Pig was one of the lovely facilitators at our Gender Workshop, which was ran as part of LGBT History Month '08.
1. Who are you?
I'm Pig, or at least that's what I go by in queer spaces
2. What does the your project do?
The team of facilitators mostly met at NUS LGBT conference in 2007 and started doing interactive workshops nationwide around the subject of gender, and then how 'trans' fits in with LGB issues.
3. What does 'trans' mean to you?
Both an umbrella term to encompass anyone who transgresses gender boundaries, and to me personally, it acknowledges the fact that i don't fit (and other people tell me I don't fit) into either side of binary gender (man or woman). I want to be taken seriously as my own invention, not going along with what other people feel more comfortable with.
4. What is the most important thing we can do to help combat transphobia?
Learn about the different sorts of trans people and respect everyone's individual identity.
5. What is your advice for someone who is questioning their gender identity?
Keep questioning, try different ones whenever it suits you. Don't feel guilty for it, and both never coming to a conclusion, and coming to a conclusion that is outside of 'male OR female' are both fine too.
6. What does the term 'queer' mean to you?
Anyone who is not heterosexual, heteronormative and cisgendered.
7. How do you define the term 'gender'?
Your sense of self in your head and heart, if you were the last person on earth. Basically whether your idea of yourself in your head and heart is male/female/masculine/feminine.
8. What role has political activism taken in your life as a transperson?
Unfortunately gender is one of only a few things I know enough about to really have a solid consistent view of, and so I have been part of the crew that got rid of Section 28 in 2003/4, I am on Pride London's 'trans' and 'LGBT youth' stakeholder group committees and I'm probably more of an activist every day I'm on the internet and seen out in public because that's where I influence people. I'm also a youth worker and I think it's important for children to see successful non-normatively-gendered adults, so I don't shy away from answering personal questions if it helps to remove people's prejudices.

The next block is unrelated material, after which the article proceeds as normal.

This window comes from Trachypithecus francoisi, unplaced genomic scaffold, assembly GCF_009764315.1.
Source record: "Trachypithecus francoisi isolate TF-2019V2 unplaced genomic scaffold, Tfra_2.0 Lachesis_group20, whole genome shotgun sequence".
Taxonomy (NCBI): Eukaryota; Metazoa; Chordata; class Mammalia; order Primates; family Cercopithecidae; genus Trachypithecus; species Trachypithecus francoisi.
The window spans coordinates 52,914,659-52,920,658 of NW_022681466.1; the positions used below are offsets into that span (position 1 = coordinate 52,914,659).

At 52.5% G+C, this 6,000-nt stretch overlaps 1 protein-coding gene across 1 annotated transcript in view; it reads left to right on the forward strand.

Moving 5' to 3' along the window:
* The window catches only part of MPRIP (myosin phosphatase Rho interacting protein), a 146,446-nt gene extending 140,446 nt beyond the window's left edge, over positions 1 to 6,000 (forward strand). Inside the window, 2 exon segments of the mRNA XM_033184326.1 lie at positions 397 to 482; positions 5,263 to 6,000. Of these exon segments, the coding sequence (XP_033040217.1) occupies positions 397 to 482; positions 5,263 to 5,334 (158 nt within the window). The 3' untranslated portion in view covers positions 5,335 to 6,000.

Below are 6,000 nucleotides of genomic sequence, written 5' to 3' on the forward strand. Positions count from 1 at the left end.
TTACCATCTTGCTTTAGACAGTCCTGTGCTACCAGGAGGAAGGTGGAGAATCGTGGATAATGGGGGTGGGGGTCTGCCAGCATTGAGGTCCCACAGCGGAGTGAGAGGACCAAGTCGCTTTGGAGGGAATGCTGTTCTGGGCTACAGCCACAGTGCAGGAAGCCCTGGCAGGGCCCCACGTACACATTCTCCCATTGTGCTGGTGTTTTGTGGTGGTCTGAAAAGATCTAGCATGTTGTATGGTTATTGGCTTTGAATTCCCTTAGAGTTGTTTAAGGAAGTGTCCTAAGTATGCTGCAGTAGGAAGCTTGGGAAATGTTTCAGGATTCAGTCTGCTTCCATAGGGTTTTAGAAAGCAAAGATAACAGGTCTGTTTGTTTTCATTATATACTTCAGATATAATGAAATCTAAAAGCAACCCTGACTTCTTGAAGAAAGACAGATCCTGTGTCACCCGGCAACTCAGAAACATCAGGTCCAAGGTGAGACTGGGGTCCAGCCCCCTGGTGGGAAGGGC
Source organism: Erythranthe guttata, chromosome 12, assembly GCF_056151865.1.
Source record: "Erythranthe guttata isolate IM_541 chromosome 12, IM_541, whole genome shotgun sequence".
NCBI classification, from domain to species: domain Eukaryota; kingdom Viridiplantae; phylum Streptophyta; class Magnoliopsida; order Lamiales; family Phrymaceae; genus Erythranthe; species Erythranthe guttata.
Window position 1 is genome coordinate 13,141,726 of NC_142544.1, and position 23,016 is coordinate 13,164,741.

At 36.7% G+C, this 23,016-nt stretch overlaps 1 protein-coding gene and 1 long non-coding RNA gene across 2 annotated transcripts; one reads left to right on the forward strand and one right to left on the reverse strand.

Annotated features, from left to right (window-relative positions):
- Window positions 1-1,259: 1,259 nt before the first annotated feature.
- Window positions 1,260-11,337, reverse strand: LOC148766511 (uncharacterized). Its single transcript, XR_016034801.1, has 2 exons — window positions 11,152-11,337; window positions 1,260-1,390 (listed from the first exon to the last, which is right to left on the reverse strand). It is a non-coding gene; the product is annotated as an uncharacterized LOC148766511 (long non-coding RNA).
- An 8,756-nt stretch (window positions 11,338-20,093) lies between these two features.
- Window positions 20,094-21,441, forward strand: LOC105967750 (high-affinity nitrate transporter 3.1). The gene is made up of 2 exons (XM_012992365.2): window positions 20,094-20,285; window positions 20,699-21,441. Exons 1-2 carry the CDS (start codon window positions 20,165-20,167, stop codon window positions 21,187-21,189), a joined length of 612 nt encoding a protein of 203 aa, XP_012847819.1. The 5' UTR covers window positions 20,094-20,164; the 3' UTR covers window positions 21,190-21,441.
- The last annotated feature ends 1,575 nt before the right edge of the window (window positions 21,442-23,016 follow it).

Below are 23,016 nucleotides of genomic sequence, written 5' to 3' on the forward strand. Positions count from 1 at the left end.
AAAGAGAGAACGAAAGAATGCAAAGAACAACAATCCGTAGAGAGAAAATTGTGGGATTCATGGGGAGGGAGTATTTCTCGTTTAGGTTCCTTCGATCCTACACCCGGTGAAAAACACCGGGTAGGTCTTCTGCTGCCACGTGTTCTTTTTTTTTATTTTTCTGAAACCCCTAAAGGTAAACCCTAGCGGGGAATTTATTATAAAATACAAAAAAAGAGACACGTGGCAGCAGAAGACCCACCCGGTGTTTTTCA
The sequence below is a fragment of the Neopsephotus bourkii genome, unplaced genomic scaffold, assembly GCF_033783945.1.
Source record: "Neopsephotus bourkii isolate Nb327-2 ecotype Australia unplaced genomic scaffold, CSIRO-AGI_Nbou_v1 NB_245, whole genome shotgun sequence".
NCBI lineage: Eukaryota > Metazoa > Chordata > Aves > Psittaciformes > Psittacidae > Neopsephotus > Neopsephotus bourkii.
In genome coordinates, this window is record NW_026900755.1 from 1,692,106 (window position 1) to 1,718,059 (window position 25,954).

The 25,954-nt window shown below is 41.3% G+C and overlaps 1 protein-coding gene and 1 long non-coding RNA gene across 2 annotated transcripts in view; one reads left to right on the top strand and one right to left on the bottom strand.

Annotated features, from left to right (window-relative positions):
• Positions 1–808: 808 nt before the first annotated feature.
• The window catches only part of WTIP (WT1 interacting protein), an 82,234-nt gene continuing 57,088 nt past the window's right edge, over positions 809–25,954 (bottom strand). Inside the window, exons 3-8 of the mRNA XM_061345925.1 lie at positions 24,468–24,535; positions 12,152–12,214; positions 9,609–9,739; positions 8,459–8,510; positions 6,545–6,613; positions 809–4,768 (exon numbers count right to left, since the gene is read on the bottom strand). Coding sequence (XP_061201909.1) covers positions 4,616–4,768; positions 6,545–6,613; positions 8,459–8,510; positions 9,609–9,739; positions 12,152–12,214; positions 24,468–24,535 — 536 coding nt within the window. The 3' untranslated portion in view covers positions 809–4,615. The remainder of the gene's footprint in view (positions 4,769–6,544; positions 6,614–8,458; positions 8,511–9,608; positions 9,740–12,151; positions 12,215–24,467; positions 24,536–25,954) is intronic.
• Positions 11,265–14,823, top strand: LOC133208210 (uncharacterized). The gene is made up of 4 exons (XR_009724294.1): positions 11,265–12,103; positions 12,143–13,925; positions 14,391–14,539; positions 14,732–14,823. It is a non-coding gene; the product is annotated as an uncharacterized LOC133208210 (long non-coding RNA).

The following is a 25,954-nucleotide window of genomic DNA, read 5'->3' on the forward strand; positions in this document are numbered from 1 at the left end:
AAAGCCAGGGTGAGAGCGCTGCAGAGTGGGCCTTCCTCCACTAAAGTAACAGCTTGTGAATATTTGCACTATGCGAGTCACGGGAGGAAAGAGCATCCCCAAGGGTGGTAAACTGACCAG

9. Do you find that people are more accepting of trans people with a binary gender identity, compared with a non-binary gender identified person?
But of course! Especially if they pass.I think this is because at least transsexuals are trying to solve their medical problem and be just like everyone else, whereas people who feel and look outside of binary gender irritate, confuse and anger normative people who feel threatened firstly by something being different and not understandable easily, secondly because we threaten their identities if they are attracted to us, and thirdly because we have more guts and strength of character than them and they're intimidated and jealous that we are confident to display our individuality without shame.
10. What do you think the most important recent gain in trans politics have been?
As much as I hate to say it, for people changing from one binary gender to another, to be able to legally change their birth certificates and gain legal recognition in their new gender. It's nothing for me or others like me, and possibly it's even a step backwards, but hey.
11. How do you think trans activism will change in the coming years?
Push for non-binary social and legal acceptance, because we're not there yet. even though this will mean disrupting society.
12. How accepting do you find the wider LGB(T) community of non-binary trans people?
If they know what's in your pants and they fancy you, then as long as you keep your gob shut you're fine. They're as ignorant and threatened by us as everyone else is, so if you look *too* confusing you'll probably be allowed into LGBT space, but from experience and from the stories I've heard, you'll be on the fringes of the group because nobody knows how to act towards you.
13. What advice would you give to family and friends of transpeople?
Try your best to get over your own ignorance, assumptions, fear and prejudices and be supportive of your mate/kid/parent. They have enough to worry about initially at least, without them fearing your reaction to their real identity. Take it as a gift that they want you to know and understand who they really feel like, they care about and trust you that much. You mean the world to them, don't be a twat just because you're overcome with mixed feelings.
14. How obsessed do you find modern society on binary gender roles?
100%. Sure, men and women can both be nurses and engineers, but they still have to be MEN OR WOMEN!
15. What would a society look like with no fixed (binary) gender roles?
Beautiful, with a hell of a lot less stress for all concerned.
16. Any other advice?
If you want to join Trans Youth Network, look it up on Facebook.
If you want to join in trans-related discussions on forums for people up to the age of 25 years, join www.queeryouth.org.uk or www.gyuk.co.uk/forums
If you want to be on the Trans Youth Network (TYN) emailing list, contact moc.liamtoh|gipyreffej#moc.liamtoh|gipyreffej or gro.htuoysnart|ofni#gro.htuoysnart|ofni